Definition: The Q-Sort Scaling is a Rank order scaling technique wherein the respondents are asked to sort the presented objects into piles based on similarity according to a specified criterion such as preference, attitude, perception, etc.
In other words, a scaling technique in which the respondents sort the number of statements or attitudes into piles, usually of 11, on the basis of some specified criterion. For example, suppose the respondents are given 100 motivational statements on individual cards and are asked to place these in 11 piles, ranging from the “most agreed with” to the “least agreed with”. Generally, the most agreed statement is placed on the top while the least agreed statement at the bottom.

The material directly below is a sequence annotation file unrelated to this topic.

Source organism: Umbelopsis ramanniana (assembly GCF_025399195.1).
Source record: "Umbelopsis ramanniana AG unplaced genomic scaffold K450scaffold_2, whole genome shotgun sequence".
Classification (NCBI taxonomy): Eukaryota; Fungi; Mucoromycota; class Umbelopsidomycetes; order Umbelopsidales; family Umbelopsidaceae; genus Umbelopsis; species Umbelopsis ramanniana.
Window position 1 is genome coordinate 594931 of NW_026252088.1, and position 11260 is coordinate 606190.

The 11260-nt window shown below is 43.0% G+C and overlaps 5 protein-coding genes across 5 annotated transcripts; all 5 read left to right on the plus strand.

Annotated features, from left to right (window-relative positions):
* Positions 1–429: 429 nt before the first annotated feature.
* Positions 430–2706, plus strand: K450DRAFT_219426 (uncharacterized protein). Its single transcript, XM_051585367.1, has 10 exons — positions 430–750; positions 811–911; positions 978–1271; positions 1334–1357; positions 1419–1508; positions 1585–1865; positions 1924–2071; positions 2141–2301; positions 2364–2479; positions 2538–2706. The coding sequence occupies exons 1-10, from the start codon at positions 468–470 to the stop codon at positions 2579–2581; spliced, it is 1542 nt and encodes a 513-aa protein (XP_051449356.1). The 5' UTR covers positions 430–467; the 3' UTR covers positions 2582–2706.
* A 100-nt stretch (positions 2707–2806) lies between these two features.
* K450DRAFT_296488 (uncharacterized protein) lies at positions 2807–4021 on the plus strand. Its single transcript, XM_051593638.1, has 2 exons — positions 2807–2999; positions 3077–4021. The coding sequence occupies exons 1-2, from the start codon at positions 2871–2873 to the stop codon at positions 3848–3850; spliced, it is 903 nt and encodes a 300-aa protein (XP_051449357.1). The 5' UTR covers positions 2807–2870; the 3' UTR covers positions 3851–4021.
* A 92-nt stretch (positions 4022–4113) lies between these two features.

Ideally, the objects to be sorted shall not be less than 60 and not more than 140. While, the range between 60 to 90 is considered as the most reasonable range. The number of objects to be placed in each pile is prespecified, such that the resulting data represent a normal distribution of objects over the whole set under analysis. The Q-Sort Scaling was developed to facilitate a quick discrimination among a relatively large number of stimulus objects.
Thus, Q-Sort Scaling helps in assigning ranks to different objects within the same group, and the differences among the groups (piles) is clearly visible.